Design Tools are Broken
To code or not to code? I try to push all my friends studying design to learn to code. It can only help them be better designers.
But this isn't an article about that. This is an article about how badly our design tools are failing us in user experience [UX]. Because they are, and it is hurting the quality of our user experiences.
Animations and transitions are critical to a modern user experience. They help to make the whole thing feel more polished and cohesive. For example, I am running the El Capitan Beta on my personal laptop. It has its warts. One thing I noticed, as an avid Spaces user, is that the transition between screens is quicker. It feels more solid. I like it a lot.
This was a small change that improved my perceived user experience. A tiny change that many people won't notice.
But the tools used by most designers don't allow them to create animations. Or edit them. Let alone see what they would actually look like in context with realism.
2. Data and Languages
I am grouping these two because they are manifestations of the same problem.
Most design tools do not allow you to easily add and change content in layouts. This makes it difficult to get a grasp on what the content actually looks like as it changes. It also makes internationalization extremely difficult.
Internationalization requires you to be able to swap languages in the same layout. The length of a phrase in Japanese is orders of magnitude shorter then in German. Swapping between those two and English is a missed step in most design processes. Partly because it is hard to do before implementation of the design has begun.
3. Responsive Layouts
This one seems pretty obvious. We are designing for thousands of screen sizes and a wide range of aspect ratios. This makes hitting every single layout in a static mockup completely unrealistic.
Most design tools come from a print design pedigree. Which means they are really good at displaying fonts. Browsers are not, at least not yet. Some fonts just don't look as good in browsers, and that drives designers crazy.
Even worse some browsers display the same fonts differently on different OSs. And depending on how the developer codes things, fonts could look different in the same browser/OS.
There is also a lot more power over how you can control a font in design tools then there is in the browser. Kerning in the browser? Nope. The ability to use whatever font I want without a weird license? Nope. Precise control over anti-aliasing in the browser? Not so much.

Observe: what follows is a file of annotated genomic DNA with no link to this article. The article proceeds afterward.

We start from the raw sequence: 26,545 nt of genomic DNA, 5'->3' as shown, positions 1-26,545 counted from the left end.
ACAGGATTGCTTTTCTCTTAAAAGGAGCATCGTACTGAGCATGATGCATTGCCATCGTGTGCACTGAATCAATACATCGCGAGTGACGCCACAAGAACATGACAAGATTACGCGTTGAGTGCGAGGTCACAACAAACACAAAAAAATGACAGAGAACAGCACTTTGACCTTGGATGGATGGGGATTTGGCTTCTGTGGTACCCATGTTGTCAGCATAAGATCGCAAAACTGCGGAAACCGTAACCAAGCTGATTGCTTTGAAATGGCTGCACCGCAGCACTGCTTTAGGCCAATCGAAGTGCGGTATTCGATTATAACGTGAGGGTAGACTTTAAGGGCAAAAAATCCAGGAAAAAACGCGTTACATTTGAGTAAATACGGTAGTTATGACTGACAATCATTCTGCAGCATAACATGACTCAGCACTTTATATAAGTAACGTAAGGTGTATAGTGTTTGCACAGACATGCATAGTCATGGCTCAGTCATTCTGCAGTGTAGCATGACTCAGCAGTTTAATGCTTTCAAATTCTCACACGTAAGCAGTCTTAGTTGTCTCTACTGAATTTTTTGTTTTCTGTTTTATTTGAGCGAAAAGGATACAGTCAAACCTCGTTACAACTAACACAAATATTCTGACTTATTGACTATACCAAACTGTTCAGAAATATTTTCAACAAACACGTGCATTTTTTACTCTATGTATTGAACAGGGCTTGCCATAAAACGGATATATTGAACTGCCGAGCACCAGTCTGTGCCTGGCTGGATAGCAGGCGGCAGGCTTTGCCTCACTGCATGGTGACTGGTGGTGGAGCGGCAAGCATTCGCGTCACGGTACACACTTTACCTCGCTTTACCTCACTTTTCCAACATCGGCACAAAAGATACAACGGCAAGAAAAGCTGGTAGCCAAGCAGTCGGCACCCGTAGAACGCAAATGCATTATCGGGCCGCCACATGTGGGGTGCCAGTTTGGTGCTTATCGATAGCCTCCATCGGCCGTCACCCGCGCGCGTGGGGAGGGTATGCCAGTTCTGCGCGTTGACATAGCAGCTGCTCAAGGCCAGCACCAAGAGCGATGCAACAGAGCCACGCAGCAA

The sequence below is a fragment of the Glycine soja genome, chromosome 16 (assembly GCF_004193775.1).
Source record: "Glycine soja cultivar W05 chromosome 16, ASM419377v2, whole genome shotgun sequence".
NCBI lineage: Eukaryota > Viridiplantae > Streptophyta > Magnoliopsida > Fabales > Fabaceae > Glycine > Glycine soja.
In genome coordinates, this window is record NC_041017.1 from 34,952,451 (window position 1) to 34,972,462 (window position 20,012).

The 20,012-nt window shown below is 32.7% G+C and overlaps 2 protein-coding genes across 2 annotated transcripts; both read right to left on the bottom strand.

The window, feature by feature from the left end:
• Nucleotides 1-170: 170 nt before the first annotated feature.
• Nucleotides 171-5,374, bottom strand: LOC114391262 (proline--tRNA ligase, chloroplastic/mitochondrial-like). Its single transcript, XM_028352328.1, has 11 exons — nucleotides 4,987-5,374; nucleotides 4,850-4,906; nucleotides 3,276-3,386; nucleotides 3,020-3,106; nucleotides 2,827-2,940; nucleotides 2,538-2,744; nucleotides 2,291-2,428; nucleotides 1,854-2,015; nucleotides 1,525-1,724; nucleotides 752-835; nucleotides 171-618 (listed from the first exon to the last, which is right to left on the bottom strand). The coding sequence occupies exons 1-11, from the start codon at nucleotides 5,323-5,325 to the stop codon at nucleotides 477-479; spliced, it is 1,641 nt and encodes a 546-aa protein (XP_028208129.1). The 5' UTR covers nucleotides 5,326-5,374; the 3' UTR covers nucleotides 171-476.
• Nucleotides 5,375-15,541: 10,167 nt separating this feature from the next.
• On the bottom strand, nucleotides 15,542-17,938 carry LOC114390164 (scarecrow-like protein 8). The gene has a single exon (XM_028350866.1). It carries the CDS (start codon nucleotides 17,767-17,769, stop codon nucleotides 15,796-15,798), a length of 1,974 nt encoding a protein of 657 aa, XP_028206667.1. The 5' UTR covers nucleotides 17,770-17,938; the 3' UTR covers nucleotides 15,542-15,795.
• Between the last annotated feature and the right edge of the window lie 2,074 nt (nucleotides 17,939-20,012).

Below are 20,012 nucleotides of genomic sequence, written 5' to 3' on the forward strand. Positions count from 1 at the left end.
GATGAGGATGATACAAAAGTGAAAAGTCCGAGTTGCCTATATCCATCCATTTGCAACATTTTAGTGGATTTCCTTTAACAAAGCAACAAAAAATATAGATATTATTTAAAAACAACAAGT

This is a big one. It also comes right after fonts for a reason. Current design tools don't deal with performance. They don't mention that your design is going to cost a day's wages to use on the other side of the world. They don't tell you that the three fonts and seven weights you chose are going to bog a phone down. They don't tell you anything that would be useful to you in making decisions about UX.
Performance is a huge part of UX. If you aren't already taking it into account in your designs you should start now. But realize our existing "design" tools aren't going to help out.
6. Analytics and User Behavior
Good UX involves a lot of user research. But there is still no easy way to incorporate it into the design phase. A/B testing isn't something designers can set up in their design suite. Heatmaps, or replays of users interacting with designs, exist outside the main design tools. They are available but they don't integrate.
Think how powerful design tools could be with real user data available inside them.
This is a pretty solid list. Not a complete one, and I am sure with more time I could expand it.
Tools are important. They shape they way we create. They change the way we interact with the world. In many ways they shape us as much as we shape them.
Yet we have largely ignored the massive shift needed to tackle UX design. Designers may not need to code in the future, but it won't hurt. For now there is little room for them to tackle these gaps without coding. At least they need access to a solid front end developer to pair with them. Hopefully, the tool makers out there will see these issues as opportunities to excel. Because the world has changed and the tools need to adapt.